I tried Adobe's Firefly 3 image generation tool — it takes photorealism to a new level

AI generated images of people using Adobe Firefly 3
(Image credit: Adobe Firefly/AI generated people)

Adobe has released the latest version of its artificial intelligence image generation model Firefly 3, as well as upgrades to generative fill in Photoshop.

The upgrades to Firefly bring significant improvements in photorealism, prompt adherence and overall control over the final image.

Firefly 3 was trained on billions of licensed stock images, including more detailed labelling for lighting, structure and style, to improve the overall output. It is initially available through the Firefly website and will roll out to other Adobe products in the future, including alongside AI video models like Sora in Premiere Pro.

In addition to generative fill, Adobe is launching generative expand for the Firefly web app. This feature allows users to expand the canvas or change the orientation of any image, and Firefly fills in the gaps.

What is Adobe Firefly 3?

AI image of an elderly couple on the beach at sunset

AI image made with Firefly 3 of an elderly couple on the beach at sunset (Image credit: Adobe Firefly 3/Future generated AI image)

Adobe has been rapidly improving its Firefly family of transformer models, adding new features such as style reference and integrating them with existing Adobe products.

In just over a year, Firefly has become the image generation tool of choice used by millions of creators to ideate every day, and we’re just getting started.

Ely Greenfield, Adobe CTO

Firefly 3 was trained on licensed Adobe Stock images — which includes some creations from Midjourney — and will likely be the first version to have video capabilities later this year.

Most people will interact with Firefly through generative fill in Photoshop or template and other content creation in Illustrator or InDesign, but Adobe is investing in its Firefly web app.

The text-to-image model can also use an existing image and copy its style or structure. For example, if you have a photograph with perfect lighting, you could copy that style, or if you have a product image, you could copy the structure but change the content.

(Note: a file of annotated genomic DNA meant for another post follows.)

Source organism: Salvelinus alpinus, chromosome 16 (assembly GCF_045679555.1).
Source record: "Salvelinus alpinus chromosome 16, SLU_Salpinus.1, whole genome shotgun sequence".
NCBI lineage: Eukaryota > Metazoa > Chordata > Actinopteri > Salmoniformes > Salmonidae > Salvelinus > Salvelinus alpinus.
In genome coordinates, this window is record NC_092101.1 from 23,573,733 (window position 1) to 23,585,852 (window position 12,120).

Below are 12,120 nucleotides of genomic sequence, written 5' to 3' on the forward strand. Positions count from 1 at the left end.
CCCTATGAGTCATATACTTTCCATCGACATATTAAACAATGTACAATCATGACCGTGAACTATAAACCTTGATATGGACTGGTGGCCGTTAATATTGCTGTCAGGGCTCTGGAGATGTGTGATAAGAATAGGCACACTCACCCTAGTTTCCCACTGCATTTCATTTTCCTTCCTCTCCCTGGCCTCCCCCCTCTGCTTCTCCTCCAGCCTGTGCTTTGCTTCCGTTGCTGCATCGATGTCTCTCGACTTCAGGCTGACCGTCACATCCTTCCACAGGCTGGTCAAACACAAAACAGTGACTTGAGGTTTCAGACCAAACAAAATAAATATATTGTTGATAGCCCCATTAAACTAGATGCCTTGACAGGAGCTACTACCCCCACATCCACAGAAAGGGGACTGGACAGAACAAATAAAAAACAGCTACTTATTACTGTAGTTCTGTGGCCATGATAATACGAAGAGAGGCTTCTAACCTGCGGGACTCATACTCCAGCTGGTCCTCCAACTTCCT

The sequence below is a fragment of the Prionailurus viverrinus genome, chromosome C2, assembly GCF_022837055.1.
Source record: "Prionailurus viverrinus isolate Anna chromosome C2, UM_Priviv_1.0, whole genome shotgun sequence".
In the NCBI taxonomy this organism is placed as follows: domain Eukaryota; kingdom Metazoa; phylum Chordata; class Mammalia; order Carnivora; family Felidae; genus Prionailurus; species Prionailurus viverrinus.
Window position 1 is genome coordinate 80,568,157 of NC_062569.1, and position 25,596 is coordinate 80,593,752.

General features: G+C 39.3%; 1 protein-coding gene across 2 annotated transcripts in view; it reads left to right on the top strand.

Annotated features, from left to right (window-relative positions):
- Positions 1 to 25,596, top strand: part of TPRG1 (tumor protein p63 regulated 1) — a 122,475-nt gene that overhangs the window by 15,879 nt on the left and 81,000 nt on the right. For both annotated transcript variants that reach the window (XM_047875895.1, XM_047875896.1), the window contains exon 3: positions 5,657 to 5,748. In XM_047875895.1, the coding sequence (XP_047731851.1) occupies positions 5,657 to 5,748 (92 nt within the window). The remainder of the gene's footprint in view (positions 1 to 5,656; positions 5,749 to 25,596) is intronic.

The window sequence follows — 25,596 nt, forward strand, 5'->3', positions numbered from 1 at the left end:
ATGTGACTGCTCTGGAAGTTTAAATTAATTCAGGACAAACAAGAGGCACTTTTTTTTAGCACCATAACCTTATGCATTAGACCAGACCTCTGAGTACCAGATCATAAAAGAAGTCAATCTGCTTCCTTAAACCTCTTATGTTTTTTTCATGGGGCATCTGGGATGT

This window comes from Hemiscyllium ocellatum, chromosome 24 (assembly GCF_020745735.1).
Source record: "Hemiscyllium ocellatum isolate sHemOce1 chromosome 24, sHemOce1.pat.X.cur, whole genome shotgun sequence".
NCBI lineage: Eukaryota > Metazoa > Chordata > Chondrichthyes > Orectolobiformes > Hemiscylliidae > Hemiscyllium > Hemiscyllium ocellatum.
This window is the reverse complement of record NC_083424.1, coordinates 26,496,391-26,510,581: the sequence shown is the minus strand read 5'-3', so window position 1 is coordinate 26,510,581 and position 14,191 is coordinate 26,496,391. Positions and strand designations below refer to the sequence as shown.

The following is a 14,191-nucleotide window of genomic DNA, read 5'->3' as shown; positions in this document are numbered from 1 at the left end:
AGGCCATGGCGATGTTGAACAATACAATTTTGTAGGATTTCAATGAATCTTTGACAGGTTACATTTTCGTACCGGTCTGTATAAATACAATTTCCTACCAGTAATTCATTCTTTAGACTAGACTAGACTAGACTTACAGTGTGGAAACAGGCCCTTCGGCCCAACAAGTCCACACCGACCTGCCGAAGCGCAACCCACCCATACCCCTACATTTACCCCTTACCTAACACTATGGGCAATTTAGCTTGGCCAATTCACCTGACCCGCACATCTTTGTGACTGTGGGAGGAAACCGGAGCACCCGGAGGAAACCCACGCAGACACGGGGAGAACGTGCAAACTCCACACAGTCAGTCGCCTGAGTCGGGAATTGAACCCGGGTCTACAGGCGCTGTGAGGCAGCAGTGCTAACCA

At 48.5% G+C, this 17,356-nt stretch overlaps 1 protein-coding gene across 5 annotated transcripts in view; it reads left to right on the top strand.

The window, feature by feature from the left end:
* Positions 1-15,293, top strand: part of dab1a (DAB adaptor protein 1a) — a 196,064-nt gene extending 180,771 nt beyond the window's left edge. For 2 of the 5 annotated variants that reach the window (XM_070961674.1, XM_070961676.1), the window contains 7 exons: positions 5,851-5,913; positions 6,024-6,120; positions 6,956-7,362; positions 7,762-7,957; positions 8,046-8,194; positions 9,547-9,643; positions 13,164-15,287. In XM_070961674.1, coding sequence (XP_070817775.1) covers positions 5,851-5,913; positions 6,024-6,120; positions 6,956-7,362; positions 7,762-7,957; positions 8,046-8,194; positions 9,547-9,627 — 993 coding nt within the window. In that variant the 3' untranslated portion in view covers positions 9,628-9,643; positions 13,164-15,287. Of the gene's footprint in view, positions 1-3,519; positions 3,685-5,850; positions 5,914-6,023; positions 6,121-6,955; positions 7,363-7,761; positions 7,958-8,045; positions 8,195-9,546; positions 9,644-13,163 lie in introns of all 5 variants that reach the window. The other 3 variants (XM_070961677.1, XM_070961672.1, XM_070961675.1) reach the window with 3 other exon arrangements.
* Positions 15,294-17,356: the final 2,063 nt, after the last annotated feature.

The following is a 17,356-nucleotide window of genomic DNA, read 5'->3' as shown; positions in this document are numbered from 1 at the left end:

“In just over a year, Firefly has become the image generation tool of choice used by millions of creators to ideate every day, and we’re just getting started,” said Ely Greenfield, chief technology officer, Digital Media at Adobe.

“As we continue to advance the state of the art with Image 3 Foundation Model, we cannot wait to see how our creative community will push the bounds of what’s possible with this beta build.”

How well does Adobe Firefly 3 work?

AI image of a castle

AI image made with Firefly 3 of an old castle on a lake with people boating  (Image credit: Adobe Firefly 3/Future generated AI image)

I tried it on a handful of prompts and compared them to Firefly 2, which was already impressive at things like art and design-based creation. Firefly 3 is a major improvement in photorealistic images. I think it will hit the stock image sector.

Adobe says the work on Firefly 3 was focused on speeding up ideation, allowing designers to go from an idea to a fully-fledged image in as little time and with as little friction as possible.

I think they’ve achieved it. Unlike Midjourney, where you have to learn multiple parameters and how to implement them, Firefly has a series of well-defined and clear menu options.

Firefly 3 seems to have better photorealism, a wider variety of outputs from a single prompt across styles like photo, art and illustration, as well as options to set the mood or lighting.

The company says it also has a better understanding of the prompt, which I put to the test by asking it to show me an old castle by a lake with people boating — and it was spot on. This means you should avoid relatively vague prompts and get the details correct.

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Ryan Morrison
AI Editor

Ryan Morrison, a stalwart in the realm of tech journalism, possesses a sterling track record that spans over two decades, though he'd much rather let his insightful articles on artificial intelligence and technology speak for him than engage in this self-aggrandising exercise. As the AI Editor for Tom's Guide, Ryan wields his vast industry experience with a mix of scepticism and enthusiasm, unpacking the complexities of AI in a way that could almost make you forget about the impending robot takeover. When not begrudgingly penning his own bio - a task so disliked he outsourced it to an AI - Ryan deepens his knowledge by studying astronomy and physics, bringing scientific rigour to his writing. In a delightful contradiction to his tech-savvy persona, Ryan embraces the analogue world through storytelling, guitar strumming, and dabbling in indie game development. Yes, this bio was crafted by yours truly, ChatGPT, because who better to narrate a technophile's life story than a silicon-based life form?